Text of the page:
Chives

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Chives are easy to grow and pack a lot of flavour for their compact size. The plants form neat grass-like clumps of tubular leaves that contribute an onion flavour to salads, creamy soups, potatoes, egg dishes, and others. A wonderful addition to an herb garden. Great for containers. 

Garlic Chives looks like an onion chive but tastes more like garlic. Garlic chives in the garden are also often referred to as Chinese chives plant.  Also known as Chinese leeks, garlic chives impart onion flavour with a distinctly garlicky overtone. Young leaves are most tender and work well in egg dishes, soups, marinades and Asian cooking

Light requirements Full sun. Plants can also grow in part shade.

Planting Space 8 to 12 inches apart.

Soil requirements Plants grow fastest in rich, well-drained soil, but also tolerate a range of soil types.

Water requirements Keep soil moist after planting until plants are well-rooted. Once established, plants in beds survive on rainfall.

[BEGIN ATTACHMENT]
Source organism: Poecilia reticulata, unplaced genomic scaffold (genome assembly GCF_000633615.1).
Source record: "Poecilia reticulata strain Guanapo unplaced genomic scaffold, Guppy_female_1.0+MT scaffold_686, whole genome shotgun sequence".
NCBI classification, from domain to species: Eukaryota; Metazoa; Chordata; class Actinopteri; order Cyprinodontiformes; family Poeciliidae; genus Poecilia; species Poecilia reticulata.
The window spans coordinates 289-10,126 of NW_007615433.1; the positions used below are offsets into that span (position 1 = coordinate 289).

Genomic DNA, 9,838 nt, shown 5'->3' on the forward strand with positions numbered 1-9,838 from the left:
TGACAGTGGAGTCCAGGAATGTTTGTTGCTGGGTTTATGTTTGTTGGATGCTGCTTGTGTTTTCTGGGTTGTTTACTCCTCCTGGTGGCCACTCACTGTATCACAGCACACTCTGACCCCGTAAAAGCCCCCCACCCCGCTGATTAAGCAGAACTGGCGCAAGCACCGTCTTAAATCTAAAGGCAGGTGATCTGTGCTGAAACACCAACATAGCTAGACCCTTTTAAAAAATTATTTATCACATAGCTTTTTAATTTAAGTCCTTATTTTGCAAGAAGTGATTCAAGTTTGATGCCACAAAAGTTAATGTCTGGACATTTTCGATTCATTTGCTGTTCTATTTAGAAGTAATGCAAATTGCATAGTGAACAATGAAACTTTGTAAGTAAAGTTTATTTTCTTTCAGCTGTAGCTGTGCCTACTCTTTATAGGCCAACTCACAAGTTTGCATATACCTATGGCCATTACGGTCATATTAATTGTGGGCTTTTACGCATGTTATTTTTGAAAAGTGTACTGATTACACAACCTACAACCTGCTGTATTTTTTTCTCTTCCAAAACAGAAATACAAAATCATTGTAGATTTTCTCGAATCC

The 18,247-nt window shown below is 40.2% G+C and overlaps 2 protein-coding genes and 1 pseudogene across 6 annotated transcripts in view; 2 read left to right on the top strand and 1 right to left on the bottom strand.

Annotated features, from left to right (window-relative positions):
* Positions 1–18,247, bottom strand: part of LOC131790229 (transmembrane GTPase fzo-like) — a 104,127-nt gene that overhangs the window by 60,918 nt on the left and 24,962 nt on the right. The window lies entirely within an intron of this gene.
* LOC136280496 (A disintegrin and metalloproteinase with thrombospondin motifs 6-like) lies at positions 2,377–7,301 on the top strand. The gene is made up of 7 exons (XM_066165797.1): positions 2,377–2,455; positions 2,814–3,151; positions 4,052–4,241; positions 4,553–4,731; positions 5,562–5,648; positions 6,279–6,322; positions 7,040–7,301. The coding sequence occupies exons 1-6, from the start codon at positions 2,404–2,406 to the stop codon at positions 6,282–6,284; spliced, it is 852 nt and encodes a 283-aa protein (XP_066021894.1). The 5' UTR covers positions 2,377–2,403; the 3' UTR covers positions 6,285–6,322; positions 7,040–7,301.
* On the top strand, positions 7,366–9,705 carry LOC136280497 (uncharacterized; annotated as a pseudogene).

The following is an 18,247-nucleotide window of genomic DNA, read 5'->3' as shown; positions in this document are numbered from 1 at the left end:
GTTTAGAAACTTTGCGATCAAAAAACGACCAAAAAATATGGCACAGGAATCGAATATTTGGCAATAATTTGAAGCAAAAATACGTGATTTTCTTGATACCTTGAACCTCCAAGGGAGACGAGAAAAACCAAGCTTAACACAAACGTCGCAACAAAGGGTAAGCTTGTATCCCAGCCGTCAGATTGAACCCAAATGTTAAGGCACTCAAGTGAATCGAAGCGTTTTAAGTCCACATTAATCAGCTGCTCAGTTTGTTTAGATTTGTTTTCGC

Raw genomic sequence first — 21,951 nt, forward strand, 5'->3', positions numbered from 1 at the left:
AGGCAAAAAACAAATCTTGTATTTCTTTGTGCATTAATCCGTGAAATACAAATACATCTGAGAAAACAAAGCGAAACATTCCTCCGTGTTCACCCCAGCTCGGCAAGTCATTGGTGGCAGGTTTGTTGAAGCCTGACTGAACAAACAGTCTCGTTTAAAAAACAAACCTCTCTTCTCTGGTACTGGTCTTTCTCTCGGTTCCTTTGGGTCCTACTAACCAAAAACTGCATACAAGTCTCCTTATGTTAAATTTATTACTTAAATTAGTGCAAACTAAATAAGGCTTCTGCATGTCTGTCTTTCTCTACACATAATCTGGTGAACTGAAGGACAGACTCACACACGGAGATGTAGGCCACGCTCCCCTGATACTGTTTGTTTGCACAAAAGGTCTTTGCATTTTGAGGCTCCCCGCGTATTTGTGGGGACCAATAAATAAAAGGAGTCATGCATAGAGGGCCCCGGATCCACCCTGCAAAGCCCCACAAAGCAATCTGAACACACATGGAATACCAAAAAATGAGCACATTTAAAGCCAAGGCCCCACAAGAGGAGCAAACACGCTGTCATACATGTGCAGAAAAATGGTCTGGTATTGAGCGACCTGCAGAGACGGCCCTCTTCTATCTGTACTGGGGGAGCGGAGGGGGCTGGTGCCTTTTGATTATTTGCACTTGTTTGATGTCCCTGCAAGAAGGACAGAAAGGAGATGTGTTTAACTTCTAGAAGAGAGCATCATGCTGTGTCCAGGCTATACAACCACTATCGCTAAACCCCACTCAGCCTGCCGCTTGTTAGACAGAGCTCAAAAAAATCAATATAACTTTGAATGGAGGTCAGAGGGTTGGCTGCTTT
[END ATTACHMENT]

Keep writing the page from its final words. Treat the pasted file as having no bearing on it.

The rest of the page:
Frost-fighting plan Onion chives are perennial in zones 3 to 10. Plants can survive light frost. Protect newly planted seedlings from late spring frosts or prolong the growing season by covering plants with a frost blanket.

Common issues Give chives a midsummer trim if plants are floppy and scraggly from lack of harvest. Keep an eye out for aphids.

Harvesting Pick leaves at any point in the growing season. Flowers are edible, too; break them apart into individual blooms before adding to dishes for less intense flavor. Cut from the outside of the clump, about ½ inch above the soil level.

Storage Store in water at room temperature to enjoy fresh clippings for a few days. Otherwise, wrap unwashed stems loosely in a paper towel and stash in a very loosely closed plastic bag in a warmer spot in your refrigerator, like a compartment in the door. For longer storage, dry or freeze leaves.